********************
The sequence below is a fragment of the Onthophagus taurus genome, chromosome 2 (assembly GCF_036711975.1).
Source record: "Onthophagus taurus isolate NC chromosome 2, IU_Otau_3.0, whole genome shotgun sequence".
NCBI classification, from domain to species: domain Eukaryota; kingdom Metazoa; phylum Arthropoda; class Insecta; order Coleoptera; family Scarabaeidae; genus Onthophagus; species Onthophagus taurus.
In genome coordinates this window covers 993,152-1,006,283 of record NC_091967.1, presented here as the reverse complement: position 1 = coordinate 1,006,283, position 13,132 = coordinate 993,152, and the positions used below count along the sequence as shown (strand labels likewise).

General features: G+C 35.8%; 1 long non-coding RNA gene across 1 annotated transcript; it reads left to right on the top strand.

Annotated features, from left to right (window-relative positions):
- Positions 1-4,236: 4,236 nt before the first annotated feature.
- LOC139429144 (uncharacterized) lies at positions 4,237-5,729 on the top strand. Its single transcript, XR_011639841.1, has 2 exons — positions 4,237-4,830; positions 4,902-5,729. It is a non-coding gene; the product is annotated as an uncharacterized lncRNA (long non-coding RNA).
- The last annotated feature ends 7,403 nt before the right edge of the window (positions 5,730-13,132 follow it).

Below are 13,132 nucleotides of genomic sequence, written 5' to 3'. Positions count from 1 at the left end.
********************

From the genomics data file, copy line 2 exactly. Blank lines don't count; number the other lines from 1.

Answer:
Source record: "Onthophagus taurus isolate NC chromosome 2, IU_Otau_3.0, whole genome shotgun sequence".